Honiton Gymnastics

What is the Acrobatic Gymnastics NDP?

The Acrobatic Gymnastics National Development Plan – or NDP for short – is a ‘grades’ system, providing a structure for gymnasts to develop from beginners through to international-level performers.

Great Britain launched the first NDP 1 in the 1970s. Now, 40 years on, acrobatic gymnasts follow NDP 9, which provides a structure for training and for competition.

Grades 1-5 + IDP

NDP Grade 1 mixed pair - HonitonGrade 1 is the first grade that young acrobatic gymnasts experience.  Involving simple partner balances and gymnastic elements, it allows gymnasts to learn the fundamental skills of acrobatic gymnastics.

As gymnasts gradually improve their skills, they can move through the NDP 9 grades system, up to the highest levels of difficult – Grade 5 and IDP (International Development Plan).

Generally, gymnasts perform five partner elements and three individual gymnastic elements, all chosen from their grade in the NDP 9 Code of Points. These moves are incorporated into a routine – choreographed to music – with a maximum length of two minutes.


NDP scoring



NDP grades routines are marked out of a maximum of 30.00, before a bonus tariff (of up to 1.5) is added.  This is broken down into:

  • 20 marks for Technical Execution, which reflect:
    • The quality of the technical performance of an exercise
    • Correctness of lines and shapes
    • Amplitude in execution of elements: full stretch in balance elements and maximum flight of dynamic elements.
    • Stability of static elements
    • Confident, effective catching, pitching and throwing
    • Landing control.

Four technical execution judges hand in their score out of 10.00.  The highest and lowest scores are discarded, then the two middle scores are added together to give the final technical execution mark.

  • 10 marks for Artistry (minimum mark is 5.0), which reflect:
    • The structure, artistic composition and design of a routine
    • The relationship between partners, movement and music
    • Choreography, style, expression and musicality
  • 1.5 marks for Difficulty/Bonus (0.6 & 0.7 for IDP), which reflect the degree of difficulty of the acrobatic elements that partnerships perform.  Providing gymnasts perform all of the required moves in their grade, they will have a difficulty of at least 0.5, up to a maximum of 1.5.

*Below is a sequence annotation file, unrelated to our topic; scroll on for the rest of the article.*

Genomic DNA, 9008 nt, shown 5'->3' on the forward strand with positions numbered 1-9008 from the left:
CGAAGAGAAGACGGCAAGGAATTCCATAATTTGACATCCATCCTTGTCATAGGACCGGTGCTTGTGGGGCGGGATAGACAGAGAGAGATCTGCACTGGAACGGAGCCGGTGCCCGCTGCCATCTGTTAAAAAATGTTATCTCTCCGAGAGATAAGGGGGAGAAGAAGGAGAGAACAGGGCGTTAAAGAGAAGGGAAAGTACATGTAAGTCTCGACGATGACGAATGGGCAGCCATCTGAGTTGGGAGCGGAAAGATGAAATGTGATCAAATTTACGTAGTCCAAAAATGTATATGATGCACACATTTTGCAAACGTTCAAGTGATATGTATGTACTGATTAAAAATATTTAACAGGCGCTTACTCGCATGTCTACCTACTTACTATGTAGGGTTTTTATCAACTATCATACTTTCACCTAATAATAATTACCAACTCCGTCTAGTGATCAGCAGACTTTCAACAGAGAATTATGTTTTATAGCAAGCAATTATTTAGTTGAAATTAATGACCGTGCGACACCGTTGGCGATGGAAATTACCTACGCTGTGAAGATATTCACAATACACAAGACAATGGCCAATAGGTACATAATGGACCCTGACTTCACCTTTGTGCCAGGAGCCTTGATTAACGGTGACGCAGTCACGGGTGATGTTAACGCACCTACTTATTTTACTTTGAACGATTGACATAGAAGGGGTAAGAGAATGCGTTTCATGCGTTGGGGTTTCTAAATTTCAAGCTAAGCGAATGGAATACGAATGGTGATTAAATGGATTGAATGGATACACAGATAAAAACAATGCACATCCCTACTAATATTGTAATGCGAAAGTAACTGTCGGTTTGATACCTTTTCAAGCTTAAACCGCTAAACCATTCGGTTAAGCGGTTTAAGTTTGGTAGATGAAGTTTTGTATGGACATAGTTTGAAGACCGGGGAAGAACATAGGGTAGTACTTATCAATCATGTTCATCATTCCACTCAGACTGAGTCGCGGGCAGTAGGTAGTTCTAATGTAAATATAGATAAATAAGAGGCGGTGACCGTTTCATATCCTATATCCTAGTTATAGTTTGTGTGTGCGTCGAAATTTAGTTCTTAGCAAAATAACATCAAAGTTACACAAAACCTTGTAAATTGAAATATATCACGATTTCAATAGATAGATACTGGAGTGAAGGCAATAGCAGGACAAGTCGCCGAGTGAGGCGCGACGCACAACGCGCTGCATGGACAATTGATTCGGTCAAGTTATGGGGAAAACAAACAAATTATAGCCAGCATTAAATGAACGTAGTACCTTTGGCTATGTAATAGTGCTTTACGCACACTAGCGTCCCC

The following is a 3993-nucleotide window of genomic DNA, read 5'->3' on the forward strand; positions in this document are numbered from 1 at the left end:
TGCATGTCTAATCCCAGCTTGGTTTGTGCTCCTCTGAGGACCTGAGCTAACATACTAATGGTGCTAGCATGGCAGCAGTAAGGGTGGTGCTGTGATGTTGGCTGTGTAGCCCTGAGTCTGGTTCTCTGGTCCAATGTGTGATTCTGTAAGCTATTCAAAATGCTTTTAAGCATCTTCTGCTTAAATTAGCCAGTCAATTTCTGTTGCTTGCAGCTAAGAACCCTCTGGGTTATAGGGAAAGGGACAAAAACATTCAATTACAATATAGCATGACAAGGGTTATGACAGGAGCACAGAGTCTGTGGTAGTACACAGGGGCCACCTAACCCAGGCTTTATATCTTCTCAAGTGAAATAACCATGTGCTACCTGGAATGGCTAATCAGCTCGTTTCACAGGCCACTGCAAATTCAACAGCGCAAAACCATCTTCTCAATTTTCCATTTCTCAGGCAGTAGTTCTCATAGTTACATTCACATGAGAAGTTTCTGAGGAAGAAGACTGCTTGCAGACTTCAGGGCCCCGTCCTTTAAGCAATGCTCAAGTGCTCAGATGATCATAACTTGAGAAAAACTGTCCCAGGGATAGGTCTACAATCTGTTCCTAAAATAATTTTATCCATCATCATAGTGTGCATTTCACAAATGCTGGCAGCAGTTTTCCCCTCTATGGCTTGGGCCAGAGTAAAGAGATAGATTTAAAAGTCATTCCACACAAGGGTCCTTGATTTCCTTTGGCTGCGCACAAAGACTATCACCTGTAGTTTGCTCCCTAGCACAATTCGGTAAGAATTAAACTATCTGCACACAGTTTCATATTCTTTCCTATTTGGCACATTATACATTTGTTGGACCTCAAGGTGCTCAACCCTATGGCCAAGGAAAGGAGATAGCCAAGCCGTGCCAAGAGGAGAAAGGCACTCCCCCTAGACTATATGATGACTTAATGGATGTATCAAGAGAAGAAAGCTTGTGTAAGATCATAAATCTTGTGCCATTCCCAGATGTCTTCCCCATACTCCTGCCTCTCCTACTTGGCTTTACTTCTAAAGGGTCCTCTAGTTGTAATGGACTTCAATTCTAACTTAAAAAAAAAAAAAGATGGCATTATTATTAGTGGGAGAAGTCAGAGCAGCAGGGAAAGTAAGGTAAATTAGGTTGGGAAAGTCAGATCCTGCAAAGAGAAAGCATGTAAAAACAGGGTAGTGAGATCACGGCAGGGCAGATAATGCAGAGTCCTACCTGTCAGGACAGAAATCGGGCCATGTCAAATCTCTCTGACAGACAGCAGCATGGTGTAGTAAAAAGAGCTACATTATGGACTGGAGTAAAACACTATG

Choosing moves & getting the right difficulty value

BLP_4124The best way to learn acrobatic gymnastics’ skills correctly and continually improve, is to start with basic moves and perfect the technique at each stage.

Each NDP grade includes five rows of moves broken down into:

1-value moves: simpler to perform

2-value moves: medium difficulty to perform

3-value moves: more difficult to perform

Partnerships performing all moves from the simpler row would achieve a difficulty mark of 0.5, but if they performed all moves from the more difficult column their difficulty mark would be 1.5.  A mixture of differing value moves would give a difficulty mark somewhere in between!

As the Technical Execution of moves is the key to a successful competition, it’s better for gymnasts to perform simpler moves well, rather than performing difficult moves with too many errors.


At all levels of acrobatic gymnastics, partnerships can receive penalties by the chair of the judging panel (CJP), which are deducted from their total score.  The main penalties are:

  • 1.0 for missing an element (pair or individual)
  • 0.5 for two feet stepping over the boundry line
  • 0.3 for each missing second of a 3-second partner balance or 2-second individual stand (eg a headstand); performing elements in the wrong order; attire infringements or finishing before or after the music
  • 0.1 for each second over 2-minute limit; attire adjustments; or 1 foot over boundary line

The final score

Buster and Charlotte 1At the end of a routine the Artistry, Technical and Execution scores are added together, minus any penalties to give the final score.

Moving onto the next grade

Top - Faith Symons, handstand -saffy herbert, bridge - emily bristolGymnasts usually move onto the next grade when both they and their partner are fully ready, giving them the best chance to consolidate skills and improve by performing high-quality skills.

Gymnasts often move back down grades when they move from being a top to becoming a base.  This is not a step backwards but an opportunity to learn the fundamentals of something new and different.

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